Factors governing timing, routes taken and reasons for migratory movements are among the great mysteries of science. Experiments performed by William Rowan in Alberta showed that the effects of photoperiod on physiological processes triggered migration in many birds. Light also governs the daily vertical movements undertaken by some plankton. Weather, although not important in triggering broad timing, is undoubtedly an evolutionary factor and influences precise timing, exact routes and sometimes even reverse movements in birds.

Wind is a major influence in movements of some invertebrates and plant seeds that depend on passive dispersal (see Pollination). The superb navigational skills of many birds, turtles and fishes seem to be determined by a complex array of factors, including landmarks, celestial patterns, the sun's position, magnetic forces and (in fish) chemoreception. The relative importance of each factor remains controversial. How young shorebirds left in the Arctic by their parents, before they can even fly, manage to find the precise wintering areas of their parents is especially puzzling.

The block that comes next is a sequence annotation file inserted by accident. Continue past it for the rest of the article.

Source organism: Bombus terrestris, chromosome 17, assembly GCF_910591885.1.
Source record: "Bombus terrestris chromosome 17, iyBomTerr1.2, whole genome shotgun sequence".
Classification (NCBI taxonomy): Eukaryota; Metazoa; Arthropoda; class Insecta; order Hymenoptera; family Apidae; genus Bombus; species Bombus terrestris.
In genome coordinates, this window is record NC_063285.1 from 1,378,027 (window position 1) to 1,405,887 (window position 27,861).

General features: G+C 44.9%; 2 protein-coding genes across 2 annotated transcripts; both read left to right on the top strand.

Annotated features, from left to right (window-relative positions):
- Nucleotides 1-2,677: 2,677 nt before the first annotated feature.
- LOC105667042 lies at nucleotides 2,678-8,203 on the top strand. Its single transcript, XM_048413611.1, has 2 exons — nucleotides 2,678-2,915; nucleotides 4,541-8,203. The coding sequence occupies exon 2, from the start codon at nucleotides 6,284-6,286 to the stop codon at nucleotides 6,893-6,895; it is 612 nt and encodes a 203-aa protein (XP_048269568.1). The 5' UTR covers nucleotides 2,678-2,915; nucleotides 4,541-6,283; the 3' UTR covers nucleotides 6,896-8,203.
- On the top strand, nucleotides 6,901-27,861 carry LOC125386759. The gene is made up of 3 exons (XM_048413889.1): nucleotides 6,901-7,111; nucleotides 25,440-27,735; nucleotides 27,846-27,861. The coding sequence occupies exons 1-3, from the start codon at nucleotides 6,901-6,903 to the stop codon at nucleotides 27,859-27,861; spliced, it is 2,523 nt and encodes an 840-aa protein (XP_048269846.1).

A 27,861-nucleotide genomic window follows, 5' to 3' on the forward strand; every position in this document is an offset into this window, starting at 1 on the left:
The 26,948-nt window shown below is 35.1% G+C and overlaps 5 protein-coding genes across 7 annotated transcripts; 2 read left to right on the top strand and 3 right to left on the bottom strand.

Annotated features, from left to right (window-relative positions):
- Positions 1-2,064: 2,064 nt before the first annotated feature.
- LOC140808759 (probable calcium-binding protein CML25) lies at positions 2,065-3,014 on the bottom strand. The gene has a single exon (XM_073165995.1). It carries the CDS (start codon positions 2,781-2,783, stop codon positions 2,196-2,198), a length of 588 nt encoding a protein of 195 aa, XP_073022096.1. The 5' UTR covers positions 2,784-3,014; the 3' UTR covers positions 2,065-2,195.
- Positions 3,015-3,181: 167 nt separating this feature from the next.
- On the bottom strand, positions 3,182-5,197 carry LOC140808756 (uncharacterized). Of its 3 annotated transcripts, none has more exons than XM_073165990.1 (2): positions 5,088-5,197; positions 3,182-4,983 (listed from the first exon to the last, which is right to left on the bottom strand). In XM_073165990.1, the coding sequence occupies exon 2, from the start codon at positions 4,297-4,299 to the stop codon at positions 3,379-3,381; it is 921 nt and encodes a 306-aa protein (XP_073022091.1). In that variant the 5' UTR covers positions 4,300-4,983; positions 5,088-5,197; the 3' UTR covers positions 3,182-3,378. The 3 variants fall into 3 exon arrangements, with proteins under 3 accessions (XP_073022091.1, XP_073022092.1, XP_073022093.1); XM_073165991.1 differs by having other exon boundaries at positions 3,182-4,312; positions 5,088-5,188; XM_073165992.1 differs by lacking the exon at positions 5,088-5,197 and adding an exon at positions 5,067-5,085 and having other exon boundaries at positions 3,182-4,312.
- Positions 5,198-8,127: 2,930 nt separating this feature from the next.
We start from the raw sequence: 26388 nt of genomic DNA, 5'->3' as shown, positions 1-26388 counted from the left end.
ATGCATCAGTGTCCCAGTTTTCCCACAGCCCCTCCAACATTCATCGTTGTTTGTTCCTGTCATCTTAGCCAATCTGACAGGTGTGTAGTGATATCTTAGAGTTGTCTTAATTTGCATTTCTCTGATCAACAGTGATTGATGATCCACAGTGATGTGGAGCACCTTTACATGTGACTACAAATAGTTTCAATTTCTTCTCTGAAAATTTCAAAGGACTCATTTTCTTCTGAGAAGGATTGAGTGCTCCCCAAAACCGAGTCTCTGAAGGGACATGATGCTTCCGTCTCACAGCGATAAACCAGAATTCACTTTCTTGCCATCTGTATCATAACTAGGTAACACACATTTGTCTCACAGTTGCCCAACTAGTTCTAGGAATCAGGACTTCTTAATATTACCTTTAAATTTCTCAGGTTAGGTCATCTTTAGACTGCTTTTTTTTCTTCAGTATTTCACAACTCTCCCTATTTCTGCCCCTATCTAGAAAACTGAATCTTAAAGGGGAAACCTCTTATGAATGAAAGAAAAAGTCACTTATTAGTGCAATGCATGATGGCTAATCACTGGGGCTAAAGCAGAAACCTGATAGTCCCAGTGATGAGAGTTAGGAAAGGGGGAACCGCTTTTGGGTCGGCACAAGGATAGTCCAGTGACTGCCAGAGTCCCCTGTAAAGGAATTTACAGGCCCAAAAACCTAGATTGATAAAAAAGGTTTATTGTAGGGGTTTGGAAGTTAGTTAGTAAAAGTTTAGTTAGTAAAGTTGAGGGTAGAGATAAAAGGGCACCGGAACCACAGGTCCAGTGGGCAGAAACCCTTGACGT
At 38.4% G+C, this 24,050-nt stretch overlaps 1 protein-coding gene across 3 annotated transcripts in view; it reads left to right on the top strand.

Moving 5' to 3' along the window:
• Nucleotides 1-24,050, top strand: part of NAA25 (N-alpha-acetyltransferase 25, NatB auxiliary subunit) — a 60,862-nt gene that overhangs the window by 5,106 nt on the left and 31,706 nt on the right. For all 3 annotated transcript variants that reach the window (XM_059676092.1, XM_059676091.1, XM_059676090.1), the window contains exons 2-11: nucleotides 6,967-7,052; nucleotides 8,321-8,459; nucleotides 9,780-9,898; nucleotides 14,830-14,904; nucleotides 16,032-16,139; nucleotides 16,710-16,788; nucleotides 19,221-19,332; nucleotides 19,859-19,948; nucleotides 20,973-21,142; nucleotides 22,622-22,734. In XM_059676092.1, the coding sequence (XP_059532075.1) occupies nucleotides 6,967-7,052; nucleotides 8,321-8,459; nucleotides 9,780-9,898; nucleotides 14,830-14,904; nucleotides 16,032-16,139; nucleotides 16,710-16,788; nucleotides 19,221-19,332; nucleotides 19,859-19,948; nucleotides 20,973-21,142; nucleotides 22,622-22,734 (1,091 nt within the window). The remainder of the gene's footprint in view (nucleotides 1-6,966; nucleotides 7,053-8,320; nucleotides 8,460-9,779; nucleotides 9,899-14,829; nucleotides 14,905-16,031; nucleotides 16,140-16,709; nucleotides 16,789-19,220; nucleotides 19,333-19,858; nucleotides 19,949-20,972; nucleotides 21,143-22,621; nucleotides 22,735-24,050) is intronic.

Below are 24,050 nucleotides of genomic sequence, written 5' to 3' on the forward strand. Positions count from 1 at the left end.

Evolutionary pressures for migration are also controversial. The reasons why migrations occur away from harsh temperatures, dry seasons and scarce food are obvious; return movements from attractive habitats are probably based on longer-term factors, such as reducing competition for food or other resources, past patterns of glaciation, continental drift and deep-rooted traditions. Environment changes, however, sometimes alter long-held patterns. For example, the introduction of significant numbers of zebra mussels into the Great Lakes was followed by a significant increase in eiders and scoters (sea-ducks) wintering there; and increasing areas of open water during winter in various northern interior areas has been followed by increasing numbers of water birds wintering in such places. Much remains to be learned about the dynamics of this complex subject.